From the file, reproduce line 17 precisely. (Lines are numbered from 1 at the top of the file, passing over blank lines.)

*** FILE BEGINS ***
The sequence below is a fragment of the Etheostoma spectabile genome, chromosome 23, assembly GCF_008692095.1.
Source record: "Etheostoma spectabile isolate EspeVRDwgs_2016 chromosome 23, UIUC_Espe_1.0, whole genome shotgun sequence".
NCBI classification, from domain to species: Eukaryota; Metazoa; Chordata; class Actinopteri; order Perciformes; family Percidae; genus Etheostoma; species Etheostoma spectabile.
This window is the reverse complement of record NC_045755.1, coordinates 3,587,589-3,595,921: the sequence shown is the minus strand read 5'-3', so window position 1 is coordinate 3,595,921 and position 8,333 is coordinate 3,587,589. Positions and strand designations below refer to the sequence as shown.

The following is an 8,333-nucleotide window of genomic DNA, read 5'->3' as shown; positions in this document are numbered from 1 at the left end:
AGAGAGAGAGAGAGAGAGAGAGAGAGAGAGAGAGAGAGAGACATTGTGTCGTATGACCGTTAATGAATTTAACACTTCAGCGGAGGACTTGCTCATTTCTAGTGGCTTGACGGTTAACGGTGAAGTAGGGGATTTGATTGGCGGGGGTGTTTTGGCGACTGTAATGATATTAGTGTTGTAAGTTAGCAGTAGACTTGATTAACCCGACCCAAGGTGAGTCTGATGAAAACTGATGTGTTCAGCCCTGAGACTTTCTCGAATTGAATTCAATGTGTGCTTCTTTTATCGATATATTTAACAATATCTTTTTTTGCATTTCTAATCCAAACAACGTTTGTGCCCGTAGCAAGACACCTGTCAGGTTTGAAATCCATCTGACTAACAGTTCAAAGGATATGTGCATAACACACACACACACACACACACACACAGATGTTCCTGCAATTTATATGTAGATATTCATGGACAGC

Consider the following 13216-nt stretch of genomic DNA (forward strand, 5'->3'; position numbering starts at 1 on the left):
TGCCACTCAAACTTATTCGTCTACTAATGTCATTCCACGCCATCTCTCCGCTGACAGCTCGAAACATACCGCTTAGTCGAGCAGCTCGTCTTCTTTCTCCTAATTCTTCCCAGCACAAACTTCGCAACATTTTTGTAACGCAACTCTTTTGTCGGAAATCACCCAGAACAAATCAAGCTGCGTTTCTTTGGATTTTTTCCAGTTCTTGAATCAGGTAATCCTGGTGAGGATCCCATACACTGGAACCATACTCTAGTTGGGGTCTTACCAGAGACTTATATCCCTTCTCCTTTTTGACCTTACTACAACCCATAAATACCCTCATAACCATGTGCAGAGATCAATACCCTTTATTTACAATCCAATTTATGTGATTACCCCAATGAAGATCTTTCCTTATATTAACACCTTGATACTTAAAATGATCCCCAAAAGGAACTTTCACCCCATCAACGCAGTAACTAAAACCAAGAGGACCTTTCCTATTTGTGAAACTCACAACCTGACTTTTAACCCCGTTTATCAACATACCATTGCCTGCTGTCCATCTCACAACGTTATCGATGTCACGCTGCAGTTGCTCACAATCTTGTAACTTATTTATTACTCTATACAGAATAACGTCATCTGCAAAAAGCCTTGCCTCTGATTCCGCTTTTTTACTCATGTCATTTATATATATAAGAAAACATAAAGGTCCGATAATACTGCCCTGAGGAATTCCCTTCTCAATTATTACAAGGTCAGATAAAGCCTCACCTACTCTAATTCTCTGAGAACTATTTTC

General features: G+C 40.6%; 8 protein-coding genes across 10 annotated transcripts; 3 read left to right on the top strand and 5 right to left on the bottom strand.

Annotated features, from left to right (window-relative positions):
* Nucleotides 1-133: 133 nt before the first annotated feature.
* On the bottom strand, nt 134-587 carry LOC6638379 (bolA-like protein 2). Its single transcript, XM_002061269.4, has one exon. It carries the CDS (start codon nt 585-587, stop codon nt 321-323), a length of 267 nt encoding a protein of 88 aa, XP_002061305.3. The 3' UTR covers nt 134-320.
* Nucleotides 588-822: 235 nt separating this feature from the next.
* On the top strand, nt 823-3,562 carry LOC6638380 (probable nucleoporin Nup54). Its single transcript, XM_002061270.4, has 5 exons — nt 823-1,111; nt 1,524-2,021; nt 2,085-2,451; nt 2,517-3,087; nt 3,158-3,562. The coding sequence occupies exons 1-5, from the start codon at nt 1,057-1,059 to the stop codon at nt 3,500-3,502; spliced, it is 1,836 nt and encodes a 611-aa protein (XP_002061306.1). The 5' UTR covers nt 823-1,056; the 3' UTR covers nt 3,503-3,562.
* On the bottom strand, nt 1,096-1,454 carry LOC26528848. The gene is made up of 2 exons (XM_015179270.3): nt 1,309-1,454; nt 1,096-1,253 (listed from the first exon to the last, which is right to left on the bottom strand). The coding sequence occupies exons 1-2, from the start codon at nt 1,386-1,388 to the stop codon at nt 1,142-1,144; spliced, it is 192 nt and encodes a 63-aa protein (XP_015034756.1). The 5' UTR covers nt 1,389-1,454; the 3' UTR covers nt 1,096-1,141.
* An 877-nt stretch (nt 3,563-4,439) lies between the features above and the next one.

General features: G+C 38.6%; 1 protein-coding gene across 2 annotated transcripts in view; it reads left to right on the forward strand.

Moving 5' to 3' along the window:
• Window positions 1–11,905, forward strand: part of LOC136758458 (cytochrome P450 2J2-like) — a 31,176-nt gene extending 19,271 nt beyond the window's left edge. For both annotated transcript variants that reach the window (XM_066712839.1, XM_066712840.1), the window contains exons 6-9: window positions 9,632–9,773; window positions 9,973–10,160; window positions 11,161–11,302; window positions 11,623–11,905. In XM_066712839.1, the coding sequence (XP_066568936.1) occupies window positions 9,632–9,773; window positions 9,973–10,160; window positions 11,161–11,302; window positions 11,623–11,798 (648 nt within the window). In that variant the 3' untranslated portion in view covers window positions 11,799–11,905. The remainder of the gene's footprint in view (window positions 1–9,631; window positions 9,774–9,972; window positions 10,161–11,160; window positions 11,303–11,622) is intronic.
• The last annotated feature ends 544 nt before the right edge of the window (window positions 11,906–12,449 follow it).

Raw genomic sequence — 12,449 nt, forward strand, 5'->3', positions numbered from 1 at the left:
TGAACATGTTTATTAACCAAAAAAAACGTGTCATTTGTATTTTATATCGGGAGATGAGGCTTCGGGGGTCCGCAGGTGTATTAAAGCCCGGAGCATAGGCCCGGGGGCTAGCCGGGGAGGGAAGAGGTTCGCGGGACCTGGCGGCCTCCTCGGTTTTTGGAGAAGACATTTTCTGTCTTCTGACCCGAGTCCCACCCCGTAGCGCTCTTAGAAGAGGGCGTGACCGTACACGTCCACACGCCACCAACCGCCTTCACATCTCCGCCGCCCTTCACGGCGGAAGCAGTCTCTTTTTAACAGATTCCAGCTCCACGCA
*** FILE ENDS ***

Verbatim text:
General features: G+C 38.6%; 1 protein-coding gene across 2 annotated transcripts in view; it reads left to right on the forward strand.